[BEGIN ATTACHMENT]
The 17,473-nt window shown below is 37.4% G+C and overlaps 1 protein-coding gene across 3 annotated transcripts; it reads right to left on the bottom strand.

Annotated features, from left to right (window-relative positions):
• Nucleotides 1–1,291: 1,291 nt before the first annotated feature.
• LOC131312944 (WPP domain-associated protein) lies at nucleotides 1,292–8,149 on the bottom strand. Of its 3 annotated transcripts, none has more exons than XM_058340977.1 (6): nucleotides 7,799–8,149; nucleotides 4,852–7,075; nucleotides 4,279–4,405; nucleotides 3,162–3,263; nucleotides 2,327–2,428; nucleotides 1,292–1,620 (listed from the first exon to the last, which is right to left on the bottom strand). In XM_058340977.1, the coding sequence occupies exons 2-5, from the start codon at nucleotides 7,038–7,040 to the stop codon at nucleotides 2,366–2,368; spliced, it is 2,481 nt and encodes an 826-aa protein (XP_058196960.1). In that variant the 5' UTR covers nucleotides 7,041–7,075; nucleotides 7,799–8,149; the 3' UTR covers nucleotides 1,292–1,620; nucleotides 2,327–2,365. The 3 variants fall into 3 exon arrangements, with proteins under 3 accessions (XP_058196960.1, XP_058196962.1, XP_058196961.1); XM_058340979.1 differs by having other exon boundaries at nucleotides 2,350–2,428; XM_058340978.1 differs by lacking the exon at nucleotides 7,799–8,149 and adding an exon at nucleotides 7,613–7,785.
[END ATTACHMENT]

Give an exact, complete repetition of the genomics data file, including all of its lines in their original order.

The 17,473-nt window shown below is 37.4% G+C and overlaps 1 protein-coding gene across 3 annotated transcripts; it reads right to left on the bottom strand.

Annotated features, from left to right (window-relative positions):
• Nucleotides 1–1,291: 1,291 nt before the first annotated feature.
• LOC131312944 (WPP domain-associated protein) lies at nucleotides 1,292–8,149 on the bottom strand. Of its 3 annotated transcripts, none has more exons than XM_058340977.1 (6): nucleotides 7,799–8,149; nucleotides 4,852–7,075; nucleotides 4,279–4,405; nucleotides 3,162–3,263; nucleotides 2,327–2,428; nucleotides 1,292–1,620 (listed from the first exon to the last, which is right to left on the bottom strand). In XM_058340977.1, the coding sequence occupies exons 2-5, from the start codon at nucleotides 7,038–7,040 to the stop codon at nucleotides 2,366–2,368; spliced, it is 2,481 nt and encodes an 826-aa protein (XP_058196960.1). In that variant the 5' UTR covers nucleotides 7,041–7,075; nucleotides 7,799–8,149; the 3' UTR covers nucleotides 1,292–1,620; nucleotides 2,327–2,365. The 3 variants fall into 3 exon arrangements, with proteins under 3 accessions (XP_058196960.1, XP_058196962.1, XP_058196961.1); XM_058340979.1 differs by having other exon boundaries at nucleotides 2,350–2,428; XM_058340978.1 differs by lacking the exon at nucleotides 7,799–8,149 and adding an exon at nucleotides 7,613–7,785.